Gov’t seeking supplementary funds of $1.75b for sugar severance

-$2.25b to be paid by end of January

Winston Jordan

Four weeks after passing a $267 billion budget for 2018, the National Assembly will debate a supplemental provision of $1.75 billion to meet a portion of the severance pay for around 4,000 sugar workers.

The provision, the first financial paper for this year, seeks to meet part of severance payments due to the retrenched workers of the Guyana Sugar Corporation (GuySuCo). It was laid in the House yesterday by Minister of Finance Winston Jordan and is to be debated today.

According to the details of the provision the estimated cost of severance is $4.24 billion, a little more than 50% of which will be paid at the end of January. Additional sums are slated to be paid by the end of 2018.

GuySuCo was allocated $6.3 billion in 2018, of that sum $500 million has been earmarked for severance payment and will be paid out at the same time as the $1.75 billion if approved. This means that government will be paying workers $2.25 billion at the end of January.

The APNU+AFC government has announced a decision to resize the local sugar industry an endeavour which has so far seen the closure of several estates and the retrenchment of approximately 4000 workers.

While these workers were given letters which terminated their services as of December 31, 2017 they have yet to be paid severance, a situation which has led to several protests.

Last week, President David Granger promised the laid-off sugar workers that they will receive 50% of their severance payments by the end of this month and the remainder in the second half of the year.

The announcement of government’s severance payment plan was however not welcomed by the Guyana Agricultural and General Workers Union (GAWU), which declared the move to be illegal under the Termination of Employment and Severance Pay Act.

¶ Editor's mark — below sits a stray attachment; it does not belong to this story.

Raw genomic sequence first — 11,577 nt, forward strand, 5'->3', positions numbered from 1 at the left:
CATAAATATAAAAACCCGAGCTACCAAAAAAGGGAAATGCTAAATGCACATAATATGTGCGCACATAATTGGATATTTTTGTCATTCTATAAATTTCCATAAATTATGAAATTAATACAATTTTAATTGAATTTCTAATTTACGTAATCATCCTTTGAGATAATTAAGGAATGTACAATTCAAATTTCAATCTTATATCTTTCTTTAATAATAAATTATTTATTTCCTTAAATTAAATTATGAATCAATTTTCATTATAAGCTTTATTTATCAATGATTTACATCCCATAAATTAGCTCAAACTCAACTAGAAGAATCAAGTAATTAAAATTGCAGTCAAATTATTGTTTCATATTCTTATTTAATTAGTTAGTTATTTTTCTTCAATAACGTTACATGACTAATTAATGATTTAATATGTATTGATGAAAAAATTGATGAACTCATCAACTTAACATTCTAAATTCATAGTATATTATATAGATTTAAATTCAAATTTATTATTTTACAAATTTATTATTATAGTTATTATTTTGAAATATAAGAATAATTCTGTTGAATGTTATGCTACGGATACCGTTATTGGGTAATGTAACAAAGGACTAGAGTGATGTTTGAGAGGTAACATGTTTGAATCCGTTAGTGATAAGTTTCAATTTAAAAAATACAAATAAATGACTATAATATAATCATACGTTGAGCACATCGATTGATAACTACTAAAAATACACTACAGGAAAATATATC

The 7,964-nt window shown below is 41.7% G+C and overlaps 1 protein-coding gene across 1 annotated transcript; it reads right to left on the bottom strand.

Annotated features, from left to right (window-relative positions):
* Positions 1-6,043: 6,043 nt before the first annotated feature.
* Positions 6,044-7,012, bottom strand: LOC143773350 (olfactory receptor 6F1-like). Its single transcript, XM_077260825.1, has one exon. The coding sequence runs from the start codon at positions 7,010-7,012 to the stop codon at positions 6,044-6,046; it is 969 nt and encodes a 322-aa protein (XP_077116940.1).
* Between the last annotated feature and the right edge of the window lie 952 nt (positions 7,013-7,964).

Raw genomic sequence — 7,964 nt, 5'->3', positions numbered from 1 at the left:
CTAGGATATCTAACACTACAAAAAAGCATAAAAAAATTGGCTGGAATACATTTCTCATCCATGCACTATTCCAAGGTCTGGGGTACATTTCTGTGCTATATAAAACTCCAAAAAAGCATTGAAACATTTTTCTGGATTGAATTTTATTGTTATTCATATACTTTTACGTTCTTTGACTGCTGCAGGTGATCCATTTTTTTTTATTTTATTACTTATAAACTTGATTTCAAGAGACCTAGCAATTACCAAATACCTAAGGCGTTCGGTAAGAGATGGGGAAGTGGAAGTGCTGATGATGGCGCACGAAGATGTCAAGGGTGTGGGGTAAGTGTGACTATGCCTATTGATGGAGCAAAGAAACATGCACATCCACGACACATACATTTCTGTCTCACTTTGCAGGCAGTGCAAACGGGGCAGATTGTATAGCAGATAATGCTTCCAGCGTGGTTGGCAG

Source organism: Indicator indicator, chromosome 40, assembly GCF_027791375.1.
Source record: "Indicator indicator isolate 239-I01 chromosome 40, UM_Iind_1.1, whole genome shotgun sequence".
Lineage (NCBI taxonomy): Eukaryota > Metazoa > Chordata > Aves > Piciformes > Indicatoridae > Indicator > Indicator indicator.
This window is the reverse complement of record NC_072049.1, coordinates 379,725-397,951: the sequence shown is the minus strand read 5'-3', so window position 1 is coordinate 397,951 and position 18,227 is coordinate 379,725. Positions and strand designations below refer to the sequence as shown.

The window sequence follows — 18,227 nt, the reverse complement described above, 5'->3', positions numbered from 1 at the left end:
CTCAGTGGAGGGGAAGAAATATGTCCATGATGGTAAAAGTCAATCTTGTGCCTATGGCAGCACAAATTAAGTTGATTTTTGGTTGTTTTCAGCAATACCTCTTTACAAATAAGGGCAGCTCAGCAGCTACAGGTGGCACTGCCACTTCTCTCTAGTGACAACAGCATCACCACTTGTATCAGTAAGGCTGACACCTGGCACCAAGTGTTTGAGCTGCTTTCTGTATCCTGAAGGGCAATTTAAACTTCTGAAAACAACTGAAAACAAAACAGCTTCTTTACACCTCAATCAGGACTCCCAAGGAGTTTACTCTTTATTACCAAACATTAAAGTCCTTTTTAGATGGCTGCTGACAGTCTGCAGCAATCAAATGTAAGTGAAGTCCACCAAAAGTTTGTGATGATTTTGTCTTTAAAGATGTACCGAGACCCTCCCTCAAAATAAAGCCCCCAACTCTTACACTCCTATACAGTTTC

At a protest held in Skeldon, Upper Corentyne, a day after the President’s announcement, President of GAWU, Komal Chand stated that the government’s announcement is a violation of the law.

He told the protestors, “When you become redundant you are entitled to your severance pay… it is your legal right.”

The Guyana Trades Union Congress (GTUC) also declared the government’s promises to pay dismissed sugar worker severance in two installments as “not good enough.” The umbrella body argued that the failure to budget for the payouts is a worrying sign of intensified attacks on workers’ rights.

GTUC’s statement came one day after Minister of State Joseph Harmon disclosed that only $500 million was allocated in the 2018 national budget for severance payments.

Severance, they argued, should have been paid at time of termination, so that workers can move on with their lives. The body stressed that when the relationship is severed between an employer and employee, industrial relations practice dictates that the employee hands over to the employer all properties of the employer and that the employer hand over forthwith all monies accrued and owing to the employee.

The GTUC explained that the natural occurrence with closures is that there will be loss of jobs but it argued that GuySuCo’s failure to pay the workers their prescribed benefit at least at the pay day immediately following their date of termination speaks to a “callous approach” to the workers’ welfare.

Meanwhile government has been unable to clearly explain its budgeting decisions with Harmon claiming Cabinet was unaware of the exact number of workers to be sent home while leader of the Alliance for Change (AFC) Raphael Trotman claimed that billions in expenditure following the Camp Street Prison Fire left government unable to properly budget for severance.

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